dog = brown spots in lawn

Discussion in 'Pesticide & Herbicide Application' started by DUSTYCEDAR, Aug 21, 2003.

  1. GLAN

    GLAN Banned
    Posts: 1,647

    I just ordered tablets last night. Forget where I ordered from. When I get the package will let you know and will do a case study of the product and my 2 year old nuetured male. It's not just a female dog problem.
  2. Mscotrid

    Mscotrid LawnSite Bronze Member
    from USA
    Posts: 1,456


    I too am the proud owner of a acidic peeing, lawn damaging
    overly friendly hope to be a Great Chocolate Duck Hunting Machine Lab.

    Spoke with my breeder about the problem and like Enviro mention feed the dog some tomatos. I have been pour tomato juice over her food. Dog eats everything so getting her to feed on it is not a problem.

    Now if I only had green grass in the backyard i would know if it's working. Neighbors lawn is nice and healthy, and it does get dark out here at night. Looks like someone is going for a walk tonight with a full bladder.


    DUSTYCEDAR LawnSite Fanatic
    from PA
    Posts: 5,137

    my female dog 6 months old kills the lawn when she goes my male dog is 5 and my lawn has been fine the whole time. she drinks plenty of h2o and pees constantly so it is definitely watered down pee. funny though any good spots of grass she digs up i think she hates the lawn and likes mud. she has also ripped out all my flowers she was laying in the tulip bed eating off the tops of all the flowers.
  4. 3 labs at my house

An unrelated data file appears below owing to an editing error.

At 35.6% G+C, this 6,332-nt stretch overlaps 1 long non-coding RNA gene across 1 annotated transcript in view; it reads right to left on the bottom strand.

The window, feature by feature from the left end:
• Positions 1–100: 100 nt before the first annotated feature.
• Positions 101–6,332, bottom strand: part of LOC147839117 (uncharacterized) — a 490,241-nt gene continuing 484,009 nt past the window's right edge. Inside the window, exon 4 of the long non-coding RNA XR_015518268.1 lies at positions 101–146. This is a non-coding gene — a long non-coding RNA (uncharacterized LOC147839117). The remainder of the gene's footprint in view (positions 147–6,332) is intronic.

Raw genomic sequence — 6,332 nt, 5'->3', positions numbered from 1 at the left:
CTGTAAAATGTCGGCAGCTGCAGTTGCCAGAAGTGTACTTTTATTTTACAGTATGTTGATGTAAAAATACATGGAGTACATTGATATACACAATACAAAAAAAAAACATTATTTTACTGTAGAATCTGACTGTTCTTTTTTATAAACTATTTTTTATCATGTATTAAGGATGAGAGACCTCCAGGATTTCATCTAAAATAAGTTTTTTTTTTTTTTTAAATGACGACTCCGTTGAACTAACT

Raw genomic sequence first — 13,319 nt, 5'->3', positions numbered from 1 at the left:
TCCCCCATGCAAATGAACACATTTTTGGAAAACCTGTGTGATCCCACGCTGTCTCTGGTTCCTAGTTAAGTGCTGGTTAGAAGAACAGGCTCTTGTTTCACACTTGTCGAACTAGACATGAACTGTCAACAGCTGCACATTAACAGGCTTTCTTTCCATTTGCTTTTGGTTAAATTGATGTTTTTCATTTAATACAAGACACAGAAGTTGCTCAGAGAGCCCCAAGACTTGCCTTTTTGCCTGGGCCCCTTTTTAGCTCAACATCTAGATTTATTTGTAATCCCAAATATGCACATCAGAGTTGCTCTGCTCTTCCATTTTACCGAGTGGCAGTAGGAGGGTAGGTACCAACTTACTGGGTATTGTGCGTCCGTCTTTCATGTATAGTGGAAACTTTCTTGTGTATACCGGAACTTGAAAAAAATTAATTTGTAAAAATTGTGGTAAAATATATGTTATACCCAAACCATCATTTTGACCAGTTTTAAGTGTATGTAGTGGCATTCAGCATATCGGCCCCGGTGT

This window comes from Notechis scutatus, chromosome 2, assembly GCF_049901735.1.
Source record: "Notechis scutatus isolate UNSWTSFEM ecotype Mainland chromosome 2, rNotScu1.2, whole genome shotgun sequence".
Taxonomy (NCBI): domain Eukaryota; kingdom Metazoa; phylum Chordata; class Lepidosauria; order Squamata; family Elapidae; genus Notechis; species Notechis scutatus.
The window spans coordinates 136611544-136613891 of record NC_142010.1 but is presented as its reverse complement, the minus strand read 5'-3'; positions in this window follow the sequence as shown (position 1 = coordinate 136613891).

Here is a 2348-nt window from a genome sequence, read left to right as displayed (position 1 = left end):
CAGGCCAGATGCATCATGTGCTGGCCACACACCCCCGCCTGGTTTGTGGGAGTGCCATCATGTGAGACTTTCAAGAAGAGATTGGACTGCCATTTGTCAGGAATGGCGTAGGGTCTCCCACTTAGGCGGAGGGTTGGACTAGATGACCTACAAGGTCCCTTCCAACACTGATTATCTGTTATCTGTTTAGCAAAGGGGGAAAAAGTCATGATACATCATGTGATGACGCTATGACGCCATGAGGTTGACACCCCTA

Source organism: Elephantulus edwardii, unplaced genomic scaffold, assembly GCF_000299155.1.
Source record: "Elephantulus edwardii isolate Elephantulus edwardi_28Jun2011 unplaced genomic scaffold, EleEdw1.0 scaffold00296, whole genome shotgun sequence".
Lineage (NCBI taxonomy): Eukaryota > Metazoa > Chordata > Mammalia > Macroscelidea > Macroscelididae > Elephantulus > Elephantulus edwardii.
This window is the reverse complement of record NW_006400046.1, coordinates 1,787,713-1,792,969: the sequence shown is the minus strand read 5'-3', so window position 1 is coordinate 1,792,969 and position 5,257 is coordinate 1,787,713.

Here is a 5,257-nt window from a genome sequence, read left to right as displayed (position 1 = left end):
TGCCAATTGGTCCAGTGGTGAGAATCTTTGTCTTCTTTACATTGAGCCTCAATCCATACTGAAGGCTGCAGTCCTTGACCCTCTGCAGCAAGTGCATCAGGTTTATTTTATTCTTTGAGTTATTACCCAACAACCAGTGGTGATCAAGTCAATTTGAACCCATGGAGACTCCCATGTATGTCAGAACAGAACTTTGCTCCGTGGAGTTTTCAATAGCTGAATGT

I use 46oz of tomatoe juice and 13oz of vegetable oil, squirt a little bit on food

    really does help, when I use it!!!
  5. dcondon

    dcondon LawnSite Silver Member
    Posts: 2,246

    I have a male chocolate lab and a female black lab. The male kills the grass everytime he pees on the lawn. The female doesn't hurt it???
  6. Dchall_San_Antonio

    Dchall_San_Antonio LawnSite Senior Member
    Posts: 327

    There are a lot of theories as to why dog urine kills grass. I like the theory that it over fertilizes with urea. It is usually a problem with female dogs because they "void" all in one spot. Males spread theirs around on every vertical surface they can find.

    I also do not agree that altering the diet is a helpful idea. If you want to feed your dog more tomatoes, fine. Dogs are omnivorous and will eat everything, but don't count on it fixing the problem. If you could get them to drink more so as to dilute the urine, then you might have something going. But they are not your dogs are they?

    If you agree that the dog urine is over fertilizing the area, you can do a couple things. As outside professionals you don't have any control over forming the spot, but you can tell the homeowner to flush the area with water if they see it happening. Some homeowners have even trained their dogs to go out in the ground cover where it very seldom has any effect. My dog went in the ground cover all the time because we put his puppy training papers out there when he was a pup. He just got used to it.